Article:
The papers will serve as a basis for the panel discussions at the public forum: EU - U.S. Insurance Project.
Insurance industry cybersecurity issues paper
The EU-U.S. Insurance Project will focus its future efforts on further examining these and other examples and approaches to insurer cybersecurity and post-incident coordination. Project members also are contemplating the development of an exercise template or process that could be used to test interjurisdictional responses to a multi-national cybersecurity incident. Initial discussions already have highlighted the need for continued dialogue in order to achieve the goal of improved cross-border coordination.
The cyber insurance market
Going forward, Project members see the need for a deeper mutual understanding of cyber risk. Improved data collection and reporting to regulators (in the EU, in particular), as well as dissemination to the public may help insurers make better underwriting decisions and help their customers make more informed purchases. Enhanced reporting on cyber underwriting, claims, and non-affirmative exposures also is crucial for regulators to better assess insurance market risks.
In 2019, the EU-U.S. Insurance Project will continue to develop and enhance the mutual understanding of the EU and U.S. cyber insurance market and coverages and their respective regulatory frameworks. Future work may include discussions relating to:
assessment of non-affirmative cyber risk and the potential for catastrophic losses;
the challenges of reinsuring cyber risk; and
the availability of cyber insurance data, including lessons learned from the experience with cyber data reporting in the U.S., and the potential for similar initiatives in the EU.
Big data issue paper
The Big Data Working Group has identified some common insurance industry practices across the U.S. and EU markets. While insurance supervisors want to encourage innovation to meet consumer demands, the Working Group also recognizes necessary consumer protections must remain in place. With a sound regulatory standard firmly established and responsive to both the insurance industry and consumers, insurance supervisors in both the U.S. and EU will continue to apply existing standards, monitor how the insurance industry is using big data and AI, understand consumer expectations, and, ultimately decide if regulatory standards and practices may need to change as the insurance marketplace changes. With this, the Big Data Working Group in 2019 will continue to discuss opportunities and challenges relating to these issues and recommends looking further into the following areas:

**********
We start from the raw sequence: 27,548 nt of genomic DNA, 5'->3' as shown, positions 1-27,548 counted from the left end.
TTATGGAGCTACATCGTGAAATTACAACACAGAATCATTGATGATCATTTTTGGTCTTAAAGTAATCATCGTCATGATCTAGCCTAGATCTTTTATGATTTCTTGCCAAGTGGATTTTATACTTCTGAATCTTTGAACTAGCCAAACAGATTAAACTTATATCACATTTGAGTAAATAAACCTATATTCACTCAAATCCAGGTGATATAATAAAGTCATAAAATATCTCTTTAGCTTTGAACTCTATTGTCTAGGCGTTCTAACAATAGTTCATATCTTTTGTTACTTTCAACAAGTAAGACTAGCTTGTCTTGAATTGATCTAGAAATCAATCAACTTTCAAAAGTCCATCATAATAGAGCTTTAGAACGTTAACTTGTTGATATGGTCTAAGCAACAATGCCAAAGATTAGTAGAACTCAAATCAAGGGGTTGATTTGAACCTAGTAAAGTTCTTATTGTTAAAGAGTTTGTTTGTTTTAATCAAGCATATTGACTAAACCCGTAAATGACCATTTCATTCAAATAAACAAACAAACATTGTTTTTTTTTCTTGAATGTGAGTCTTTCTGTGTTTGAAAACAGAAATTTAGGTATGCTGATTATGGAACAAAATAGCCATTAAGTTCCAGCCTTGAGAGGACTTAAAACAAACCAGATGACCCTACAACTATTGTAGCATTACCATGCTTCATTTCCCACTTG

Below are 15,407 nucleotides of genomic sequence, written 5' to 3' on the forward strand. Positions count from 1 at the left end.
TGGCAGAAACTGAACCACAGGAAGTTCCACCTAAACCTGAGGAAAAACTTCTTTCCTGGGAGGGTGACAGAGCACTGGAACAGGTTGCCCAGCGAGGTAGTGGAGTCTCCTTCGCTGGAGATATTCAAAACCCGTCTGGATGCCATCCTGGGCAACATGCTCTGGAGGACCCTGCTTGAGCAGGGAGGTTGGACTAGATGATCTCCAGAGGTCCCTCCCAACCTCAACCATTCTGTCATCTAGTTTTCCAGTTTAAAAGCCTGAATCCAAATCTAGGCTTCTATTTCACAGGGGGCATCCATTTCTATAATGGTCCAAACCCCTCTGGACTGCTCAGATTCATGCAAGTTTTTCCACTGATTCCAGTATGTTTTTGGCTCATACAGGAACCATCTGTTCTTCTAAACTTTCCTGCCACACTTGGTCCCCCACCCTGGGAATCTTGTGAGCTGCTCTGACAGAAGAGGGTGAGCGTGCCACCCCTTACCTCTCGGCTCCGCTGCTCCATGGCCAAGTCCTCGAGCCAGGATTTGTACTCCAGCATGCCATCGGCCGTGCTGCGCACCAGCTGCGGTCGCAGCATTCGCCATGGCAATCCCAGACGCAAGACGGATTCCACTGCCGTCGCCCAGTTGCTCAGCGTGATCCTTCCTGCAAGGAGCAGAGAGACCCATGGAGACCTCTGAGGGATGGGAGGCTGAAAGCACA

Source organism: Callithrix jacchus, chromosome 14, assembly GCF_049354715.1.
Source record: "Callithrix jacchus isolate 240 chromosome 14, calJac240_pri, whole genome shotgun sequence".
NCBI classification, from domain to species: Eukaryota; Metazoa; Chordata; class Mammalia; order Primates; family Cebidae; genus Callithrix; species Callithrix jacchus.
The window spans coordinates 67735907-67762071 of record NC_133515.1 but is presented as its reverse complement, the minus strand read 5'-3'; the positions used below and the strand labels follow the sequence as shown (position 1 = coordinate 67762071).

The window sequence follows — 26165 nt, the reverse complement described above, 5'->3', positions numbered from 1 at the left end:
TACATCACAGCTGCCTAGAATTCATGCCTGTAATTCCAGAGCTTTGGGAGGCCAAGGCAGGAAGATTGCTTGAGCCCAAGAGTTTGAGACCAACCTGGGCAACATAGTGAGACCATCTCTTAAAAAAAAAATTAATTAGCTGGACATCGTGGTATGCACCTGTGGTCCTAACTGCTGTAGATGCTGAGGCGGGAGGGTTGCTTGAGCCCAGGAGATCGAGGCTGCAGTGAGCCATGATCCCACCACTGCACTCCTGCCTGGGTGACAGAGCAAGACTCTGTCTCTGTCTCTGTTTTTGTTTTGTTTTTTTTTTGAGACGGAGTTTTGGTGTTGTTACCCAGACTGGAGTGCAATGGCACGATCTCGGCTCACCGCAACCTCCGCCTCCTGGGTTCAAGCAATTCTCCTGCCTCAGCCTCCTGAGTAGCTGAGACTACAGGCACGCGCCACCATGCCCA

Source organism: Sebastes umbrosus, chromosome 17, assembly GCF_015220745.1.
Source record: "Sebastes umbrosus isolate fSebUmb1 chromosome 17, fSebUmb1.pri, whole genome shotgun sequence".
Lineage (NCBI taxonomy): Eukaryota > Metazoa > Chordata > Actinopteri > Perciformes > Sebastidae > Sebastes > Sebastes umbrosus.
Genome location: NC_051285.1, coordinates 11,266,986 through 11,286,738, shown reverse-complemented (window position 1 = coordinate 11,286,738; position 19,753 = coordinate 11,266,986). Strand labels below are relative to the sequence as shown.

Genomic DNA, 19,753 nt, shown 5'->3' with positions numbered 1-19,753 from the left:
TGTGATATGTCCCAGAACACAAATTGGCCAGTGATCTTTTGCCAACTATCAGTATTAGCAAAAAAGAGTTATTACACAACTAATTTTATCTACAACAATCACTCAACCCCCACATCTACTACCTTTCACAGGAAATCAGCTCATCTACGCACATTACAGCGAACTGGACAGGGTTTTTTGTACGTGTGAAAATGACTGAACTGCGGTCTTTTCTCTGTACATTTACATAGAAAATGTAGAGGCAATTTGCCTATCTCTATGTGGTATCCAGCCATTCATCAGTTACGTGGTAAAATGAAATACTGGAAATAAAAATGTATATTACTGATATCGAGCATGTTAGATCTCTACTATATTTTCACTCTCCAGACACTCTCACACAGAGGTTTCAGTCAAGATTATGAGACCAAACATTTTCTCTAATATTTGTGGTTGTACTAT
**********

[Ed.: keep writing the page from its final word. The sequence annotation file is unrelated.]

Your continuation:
Further exploration of Third-Party Vendor Issues. Discuss current regulatory oversight of insurer use of third-party vendors and whether or how this framework focuses on issues surrounding big data accuracy concerns, and the extent to which the current regulatory perimeter is addressing the ability for regulatory oversight.
Discuss disclosures to applicants and policyholders specifically about how rating factors and thirdparty reports are being used and the opportunities for applicants and policyholders to adopt informed decisions and correct potential errors, while at the same time respecting insurer’s intellectual property rights (see use of credit score reports in U.S.EU and US as recent example).
Discuss insurers’ use of AI-models, including governance, data quality and how to reduce the opacity of complex (‘blackbox’) models, for instance through human-intervention, implementation of explanatory models (e.g. LIME-models), or potential restrictions on in- and outputs.
Supervision of intra-group transactions (IGTs)
The discussions in 2018 in the area of group supervision focused on IGTs with the conclusion that it is crucial for supervisors involved in cross-border operating groups to continue ensuring and enhancing the level of trust and commitment to cooperation and transparent information exchange. With this objective in mind, the following areas of further development and discussion in 2019 are proposed:
discussions of approaches and practices of supervisory risk assessments and judgments for the most important IGT types observed in both jurisdictions;
discussion of confidentiality and professional secrecy requirements regarding information exchange;
exploration of possibilities, practices and examples to conduct joint supervisory activities in addressing topics of common concern through common work plans, off-site and on-site examinations where appropriate and subject to relevant laws and regulations.
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